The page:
Taurine-, aspartate- and glutamate-like immunoreactivity identifies chemically distinct subdivisions of Kenyon cells in the cockroach mushroom body

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Abstract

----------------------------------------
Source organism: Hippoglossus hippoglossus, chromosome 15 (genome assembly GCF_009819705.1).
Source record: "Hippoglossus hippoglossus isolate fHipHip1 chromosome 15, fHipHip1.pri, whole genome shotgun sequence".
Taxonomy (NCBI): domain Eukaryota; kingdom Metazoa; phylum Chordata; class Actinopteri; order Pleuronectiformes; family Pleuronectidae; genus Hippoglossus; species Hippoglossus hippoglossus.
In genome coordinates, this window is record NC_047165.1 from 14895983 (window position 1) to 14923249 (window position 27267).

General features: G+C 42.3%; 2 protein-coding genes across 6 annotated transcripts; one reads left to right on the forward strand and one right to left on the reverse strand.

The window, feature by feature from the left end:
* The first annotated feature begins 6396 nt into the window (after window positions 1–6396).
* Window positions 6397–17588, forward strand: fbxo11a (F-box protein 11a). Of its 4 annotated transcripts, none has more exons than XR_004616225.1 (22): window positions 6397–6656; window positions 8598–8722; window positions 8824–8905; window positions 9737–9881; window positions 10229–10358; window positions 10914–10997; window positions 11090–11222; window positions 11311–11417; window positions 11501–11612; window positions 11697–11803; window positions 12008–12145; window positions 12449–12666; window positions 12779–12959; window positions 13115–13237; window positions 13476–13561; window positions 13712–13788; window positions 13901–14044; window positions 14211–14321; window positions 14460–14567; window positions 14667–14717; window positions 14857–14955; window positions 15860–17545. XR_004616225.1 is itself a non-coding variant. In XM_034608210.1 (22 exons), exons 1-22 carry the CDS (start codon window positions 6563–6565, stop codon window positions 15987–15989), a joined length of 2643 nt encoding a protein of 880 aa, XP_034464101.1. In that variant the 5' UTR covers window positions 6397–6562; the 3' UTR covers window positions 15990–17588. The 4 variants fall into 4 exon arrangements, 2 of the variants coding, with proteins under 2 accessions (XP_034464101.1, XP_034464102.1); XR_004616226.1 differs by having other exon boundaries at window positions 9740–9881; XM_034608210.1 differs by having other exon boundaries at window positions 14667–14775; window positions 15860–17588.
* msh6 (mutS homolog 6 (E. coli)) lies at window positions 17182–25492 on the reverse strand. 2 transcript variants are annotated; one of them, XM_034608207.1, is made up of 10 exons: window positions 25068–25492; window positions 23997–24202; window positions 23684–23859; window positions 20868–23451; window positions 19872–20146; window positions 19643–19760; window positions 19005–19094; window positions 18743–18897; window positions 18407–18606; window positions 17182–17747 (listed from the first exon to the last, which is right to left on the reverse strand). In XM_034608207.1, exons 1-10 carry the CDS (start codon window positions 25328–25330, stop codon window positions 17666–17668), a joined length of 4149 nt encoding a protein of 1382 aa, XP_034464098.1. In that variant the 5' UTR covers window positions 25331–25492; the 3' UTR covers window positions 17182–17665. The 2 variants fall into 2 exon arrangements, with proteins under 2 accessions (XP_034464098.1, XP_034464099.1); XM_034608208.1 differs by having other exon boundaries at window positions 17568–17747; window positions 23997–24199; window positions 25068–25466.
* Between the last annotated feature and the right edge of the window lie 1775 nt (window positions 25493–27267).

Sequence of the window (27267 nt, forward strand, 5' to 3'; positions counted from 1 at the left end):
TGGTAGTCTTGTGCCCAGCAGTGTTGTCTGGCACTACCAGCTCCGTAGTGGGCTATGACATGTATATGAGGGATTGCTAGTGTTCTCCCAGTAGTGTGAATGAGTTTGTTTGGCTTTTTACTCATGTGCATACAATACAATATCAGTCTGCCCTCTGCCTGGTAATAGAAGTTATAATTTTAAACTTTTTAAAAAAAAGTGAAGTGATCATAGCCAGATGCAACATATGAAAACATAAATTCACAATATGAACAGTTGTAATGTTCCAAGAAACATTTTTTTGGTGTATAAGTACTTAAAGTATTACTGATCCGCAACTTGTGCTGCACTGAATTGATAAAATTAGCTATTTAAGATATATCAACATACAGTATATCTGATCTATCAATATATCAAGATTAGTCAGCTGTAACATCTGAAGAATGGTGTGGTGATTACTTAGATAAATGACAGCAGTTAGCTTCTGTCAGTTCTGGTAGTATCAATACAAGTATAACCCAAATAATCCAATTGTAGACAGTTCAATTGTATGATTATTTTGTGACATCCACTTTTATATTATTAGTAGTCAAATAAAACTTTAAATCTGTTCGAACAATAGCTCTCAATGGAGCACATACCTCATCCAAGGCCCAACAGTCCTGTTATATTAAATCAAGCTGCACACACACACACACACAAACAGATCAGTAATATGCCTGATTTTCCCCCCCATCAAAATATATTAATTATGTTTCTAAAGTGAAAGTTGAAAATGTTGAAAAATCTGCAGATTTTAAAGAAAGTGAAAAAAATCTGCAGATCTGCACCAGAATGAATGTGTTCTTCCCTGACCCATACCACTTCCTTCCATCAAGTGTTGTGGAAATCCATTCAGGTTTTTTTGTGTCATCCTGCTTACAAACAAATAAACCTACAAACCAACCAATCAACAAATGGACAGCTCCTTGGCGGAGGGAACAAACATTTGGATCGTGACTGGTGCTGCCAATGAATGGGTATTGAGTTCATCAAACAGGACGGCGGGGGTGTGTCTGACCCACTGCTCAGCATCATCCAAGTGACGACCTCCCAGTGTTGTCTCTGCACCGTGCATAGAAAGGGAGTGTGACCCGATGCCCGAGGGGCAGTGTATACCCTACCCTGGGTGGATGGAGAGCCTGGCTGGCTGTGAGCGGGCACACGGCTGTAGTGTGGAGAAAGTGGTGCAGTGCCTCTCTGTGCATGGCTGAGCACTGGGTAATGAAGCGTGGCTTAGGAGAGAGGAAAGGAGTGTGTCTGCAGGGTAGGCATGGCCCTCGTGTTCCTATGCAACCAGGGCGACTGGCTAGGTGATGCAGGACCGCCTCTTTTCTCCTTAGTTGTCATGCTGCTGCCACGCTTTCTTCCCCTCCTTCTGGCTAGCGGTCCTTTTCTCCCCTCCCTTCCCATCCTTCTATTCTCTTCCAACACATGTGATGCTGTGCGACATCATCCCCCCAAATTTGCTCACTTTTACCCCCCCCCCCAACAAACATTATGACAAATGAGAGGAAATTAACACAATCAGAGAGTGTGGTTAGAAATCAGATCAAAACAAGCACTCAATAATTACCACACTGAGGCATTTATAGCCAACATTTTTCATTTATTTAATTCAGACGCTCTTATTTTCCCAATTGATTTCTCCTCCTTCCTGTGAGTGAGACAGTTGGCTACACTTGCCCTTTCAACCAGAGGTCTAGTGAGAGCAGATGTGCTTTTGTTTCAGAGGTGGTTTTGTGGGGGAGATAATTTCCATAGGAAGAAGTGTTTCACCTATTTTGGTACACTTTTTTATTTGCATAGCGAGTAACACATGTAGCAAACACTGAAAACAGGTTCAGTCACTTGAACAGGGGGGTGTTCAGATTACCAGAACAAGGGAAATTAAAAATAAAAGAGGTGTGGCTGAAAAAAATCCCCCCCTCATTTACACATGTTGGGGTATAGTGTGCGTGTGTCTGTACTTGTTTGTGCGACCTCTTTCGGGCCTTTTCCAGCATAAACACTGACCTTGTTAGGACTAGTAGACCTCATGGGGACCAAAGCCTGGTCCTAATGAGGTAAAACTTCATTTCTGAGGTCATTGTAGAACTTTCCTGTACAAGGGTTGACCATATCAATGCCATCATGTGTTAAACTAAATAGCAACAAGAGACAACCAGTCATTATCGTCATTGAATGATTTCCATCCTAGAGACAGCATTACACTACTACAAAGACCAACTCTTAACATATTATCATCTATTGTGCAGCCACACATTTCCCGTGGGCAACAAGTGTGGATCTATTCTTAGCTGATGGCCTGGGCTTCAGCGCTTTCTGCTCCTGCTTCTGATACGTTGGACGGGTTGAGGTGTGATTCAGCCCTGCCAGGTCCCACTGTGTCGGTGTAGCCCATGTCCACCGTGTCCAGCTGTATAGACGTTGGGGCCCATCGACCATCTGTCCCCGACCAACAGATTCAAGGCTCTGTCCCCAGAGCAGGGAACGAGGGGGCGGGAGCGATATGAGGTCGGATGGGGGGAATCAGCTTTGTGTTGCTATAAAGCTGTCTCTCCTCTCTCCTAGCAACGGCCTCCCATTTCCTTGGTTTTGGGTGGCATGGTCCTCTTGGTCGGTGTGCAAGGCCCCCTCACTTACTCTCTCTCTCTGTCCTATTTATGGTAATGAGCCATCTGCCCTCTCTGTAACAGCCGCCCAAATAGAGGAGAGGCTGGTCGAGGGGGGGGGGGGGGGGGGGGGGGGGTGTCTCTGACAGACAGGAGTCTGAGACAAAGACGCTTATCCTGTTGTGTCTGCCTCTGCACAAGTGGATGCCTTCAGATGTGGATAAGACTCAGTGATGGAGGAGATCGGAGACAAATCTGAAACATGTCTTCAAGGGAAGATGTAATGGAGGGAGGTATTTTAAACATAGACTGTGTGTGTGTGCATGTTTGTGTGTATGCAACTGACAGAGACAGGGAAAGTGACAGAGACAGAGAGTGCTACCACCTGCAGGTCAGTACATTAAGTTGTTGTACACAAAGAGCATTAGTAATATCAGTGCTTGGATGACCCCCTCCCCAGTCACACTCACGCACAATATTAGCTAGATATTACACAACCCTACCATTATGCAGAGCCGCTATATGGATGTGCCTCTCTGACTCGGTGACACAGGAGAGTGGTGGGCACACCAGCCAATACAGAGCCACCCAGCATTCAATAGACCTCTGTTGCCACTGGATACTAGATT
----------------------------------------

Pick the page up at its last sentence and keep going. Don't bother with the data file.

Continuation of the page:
The lobes of the mushroom bodies of the cockroach Periplaneta americana consist of longitudinal modules called laminae. These comprise repeating arrangements of Kenyon cell axons, which like their dendrites and perikarya have an affinity to one of three antisera: to taurine, aspartate, or glutamate. Taurine-immunopositive laminae alternate with immunonegative ones. Aspartate-immunopositive Kenyon cell axons are distributed across the lobes. However, smaller leaf-like ensembles of axons that reveal particularly high affinities to anti-aspartate are embedded within taurine-positive laminae and occur in the immunonegative laminae between them. Together, these arrangements reveal a complex architecture of repeating subunits whose different levels of immunoreactivity correspond to broader immunoreactive layers identified by sera against the neuromodulator FMRFamide. Throughout development and in the adult, the most posterior lamina is glutamate immunopositive. Its axons arise from the most recently born Kenyon cells that in the adult retain their juvenile character, sending a dense system of collaterals to the front of the lobes. Glutamate-positive processes intersect aspartate- and taurine-immunopositive laminae and are disposed such that they might play important roles in synaptogenesis or synapse modification. Glutamate immunoreactivity is not seen in older, mature axons, indicating that Kenyon cells show plasticity of neurotransmitter phenotype during development. Aspartate may be a universal transmitter substance throughout the lobes. High levels of taurine immunoreactivity occur in broad laminae containing the high concentrations of synaptic vesicles. J. Comp. Neurol. 439:352–367, 2001. © 2001 Wiley-Liss, Inc.

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